“After being asked to leave a Sugar House library because of his lack of hygiene, a Utah man is suing the Salt Lake City Library for $25,000 — and he wants his library card re-activated. According to a lawsuit filed in 3rd District Court Wednesday, the man wrote that over the summer, he was banned from the public library at 2131 S. 1100 East by a librarian “who said that I smelled and I was unclean.” After being asked to leave a Sugar House library because of his lack of hygiene, a Utah man is suing the Salt Lake City Library for $25,000 — and he wants his library card re-activated. According to a lawsuit filed in 3rd District Court Wednesday, the man wrote that over the summer, he was banned from the public library at 2131 S. 1100 East by a librarian “who said that I smelled and I was unclean.” (via The Salt Lake Tribune)
“A thirst for blood is competing with students’ thirst for knowledge at the University of Utah. A bedbug sighting at the U.’s Marriott Library led officials to bar students from accessing the building’s third floor Thursday as Environmental Health and Safety officials get rid of the parasitic pests. U. spokeswoman Valoree Dowell said that a patron observed bedbugs in a lounge-area chair on Tuesday.” (via The Salt Lake Tribune)
“The University of Utah has named Alberta Davis Comer as dean and director of the J. Willard Marriott Library and University Librarian effective August 19, 2013. Comer holds a master of library science degree from Indiana University-Bloomington and has served as dean and associate dean of library services at Cunningham Memorial Library, Indiana State University since 2004. “Alberta Comer has a national reputation as an inspiring and thoughtful leader,” says Michael Hardman, interim senior vice president of academic affairs at the U. “She brings to the U an expansive knowledge of libraries, as well as a strong focus on students, faculty collaboration, and the cultivation of positive community and donor relations. We welcome her to Utah and the university.” (via University of Utah News)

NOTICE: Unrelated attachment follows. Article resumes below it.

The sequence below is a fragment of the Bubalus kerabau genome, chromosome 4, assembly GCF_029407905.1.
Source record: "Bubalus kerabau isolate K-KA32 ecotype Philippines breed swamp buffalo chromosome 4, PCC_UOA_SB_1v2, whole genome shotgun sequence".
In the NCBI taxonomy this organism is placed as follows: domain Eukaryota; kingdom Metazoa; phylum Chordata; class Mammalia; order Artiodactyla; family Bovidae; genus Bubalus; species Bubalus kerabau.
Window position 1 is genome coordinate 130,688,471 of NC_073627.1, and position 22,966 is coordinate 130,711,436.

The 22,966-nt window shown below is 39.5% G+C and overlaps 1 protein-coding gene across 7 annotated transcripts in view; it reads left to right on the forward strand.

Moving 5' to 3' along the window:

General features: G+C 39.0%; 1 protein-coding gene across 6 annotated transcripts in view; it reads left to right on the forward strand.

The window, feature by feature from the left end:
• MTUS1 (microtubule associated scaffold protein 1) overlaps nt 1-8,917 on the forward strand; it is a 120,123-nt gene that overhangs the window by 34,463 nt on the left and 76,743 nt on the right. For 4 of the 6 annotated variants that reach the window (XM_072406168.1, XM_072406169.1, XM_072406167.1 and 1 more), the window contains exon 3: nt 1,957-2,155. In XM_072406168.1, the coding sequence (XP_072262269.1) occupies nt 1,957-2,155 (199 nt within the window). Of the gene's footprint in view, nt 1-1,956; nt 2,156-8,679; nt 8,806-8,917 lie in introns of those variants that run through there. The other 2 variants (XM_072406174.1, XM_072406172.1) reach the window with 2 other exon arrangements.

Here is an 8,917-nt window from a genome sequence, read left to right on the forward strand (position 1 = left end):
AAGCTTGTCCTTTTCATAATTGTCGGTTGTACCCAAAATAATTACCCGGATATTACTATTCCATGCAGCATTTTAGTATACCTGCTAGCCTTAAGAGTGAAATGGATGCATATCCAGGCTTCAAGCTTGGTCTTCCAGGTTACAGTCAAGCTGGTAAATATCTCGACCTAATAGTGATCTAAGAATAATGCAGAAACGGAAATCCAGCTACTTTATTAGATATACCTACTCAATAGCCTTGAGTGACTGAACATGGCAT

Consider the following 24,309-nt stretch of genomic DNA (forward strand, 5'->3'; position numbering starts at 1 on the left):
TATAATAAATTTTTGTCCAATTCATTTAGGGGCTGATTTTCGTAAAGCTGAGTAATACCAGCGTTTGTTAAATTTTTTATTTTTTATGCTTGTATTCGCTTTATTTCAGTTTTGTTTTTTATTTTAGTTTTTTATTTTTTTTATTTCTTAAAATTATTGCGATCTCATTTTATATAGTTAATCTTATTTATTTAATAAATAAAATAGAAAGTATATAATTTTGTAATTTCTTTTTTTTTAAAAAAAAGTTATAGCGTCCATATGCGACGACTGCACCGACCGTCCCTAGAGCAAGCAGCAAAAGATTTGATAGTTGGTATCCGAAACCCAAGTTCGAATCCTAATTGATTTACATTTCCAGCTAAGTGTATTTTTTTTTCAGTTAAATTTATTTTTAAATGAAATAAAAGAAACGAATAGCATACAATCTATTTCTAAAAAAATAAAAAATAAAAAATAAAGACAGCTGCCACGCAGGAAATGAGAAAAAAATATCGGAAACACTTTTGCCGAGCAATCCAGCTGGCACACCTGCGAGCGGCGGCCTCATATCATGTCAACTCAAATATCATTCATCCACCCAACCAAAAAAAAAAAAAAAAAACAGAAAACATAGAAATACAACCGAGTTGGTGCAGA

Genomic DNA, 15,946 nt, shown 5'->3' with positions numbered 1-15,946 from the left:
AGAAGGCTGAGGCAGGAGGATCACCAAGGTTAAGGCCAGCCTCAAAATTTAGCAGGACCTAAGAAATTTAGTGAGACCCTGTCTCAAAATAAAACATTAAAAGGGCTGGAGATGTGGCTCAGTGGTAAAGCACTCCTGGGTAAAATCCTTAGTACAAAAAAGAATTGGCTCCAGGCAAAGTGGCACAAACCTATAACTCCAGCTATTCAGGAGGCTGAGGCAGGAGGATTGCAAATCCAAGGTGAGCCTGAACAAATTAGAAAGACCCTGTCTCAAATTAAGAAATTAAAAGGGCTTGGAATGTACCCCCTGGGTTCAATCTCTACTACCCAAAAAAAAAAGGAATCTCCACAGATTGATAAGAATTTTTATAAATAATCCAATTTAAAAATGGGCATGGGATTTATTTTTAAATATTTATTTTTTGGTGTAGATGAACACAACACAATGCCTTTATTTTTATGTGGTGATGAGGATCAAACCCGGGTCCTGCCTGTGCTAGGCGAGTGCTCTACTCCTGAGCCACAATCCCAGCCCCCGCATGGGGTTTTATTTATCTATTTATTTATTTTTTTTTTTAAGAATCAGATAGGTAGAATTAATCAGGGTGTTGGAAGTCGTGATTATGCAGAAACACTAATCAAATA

“The American Civil Liberties Union and the ACLU of Utah filed a lawsuit against the Davis School District after elementary schools in the district were instructed to remove a children’s book about a family with same-sex parents from library shelves. The lawsuit was filed on behalf of a mother whose children attend one of the schools where the book was restricted. In Our Mothers’ House, by acclaimed children’s author Patricia Polacco, was initially placed in the Easy Reading section of Windridge Elementary School in Davis County. After a group of parents complained that the book “normalizes a lifestyle we don’t agree with,” the school district instructed librarians to place the book behind the library counter and to lend it only with written permission from a parent.”
“Restricted access is still censorship, the Kids’ Right to Read Project declared in its call for the return of Patricia Polacco’s In Our Mothers’ House to school library stacks in Davis County, UT. The Kids’ Right to Read Project is a joint effort of the National Coalition Against Censorship (NCAC) and American Booksellers Foundation for Free Expression (ABFFE), In a letter sent (click for .pdf) to the Superintendent of schools, the Kids’ Right to Read Project criticized the County’s recent moves to restrict access to the book, allowing it to be checked out of the school library only with a signed permission slip.
AP – “Book dealer Ken Sanders has seen a lot of nothing in his decades appraising “rare” finds pulled from attics and basements, storage sheds and closets.
Sanders, who occasionally appraises items for PBS’s Antiques Roadshow, often employs the “fine art of letting people down gently.”
But on a recent Saturday while volunteering at a fundraiser for the small town museum in Sandy, Utah, just south of Salt Lake, Sanders got the surprise of a lifetime.”
Salt Lake Tribune – “Floors that once were filled with stacks upon stacks of books are being converted to high-tech classrooms, glassed-in group study rooms and an open area called the Knowledge Commons as part of a $77 million renovation scheduled for completion next year.”
Press Release – “The pull service means that patrons can now request that books and other items be pulled from the stacks via the library catalog. Patrons then pick up requested volumes from the reserve desk on the first floor. There is no limit to the number of books that can be requested.”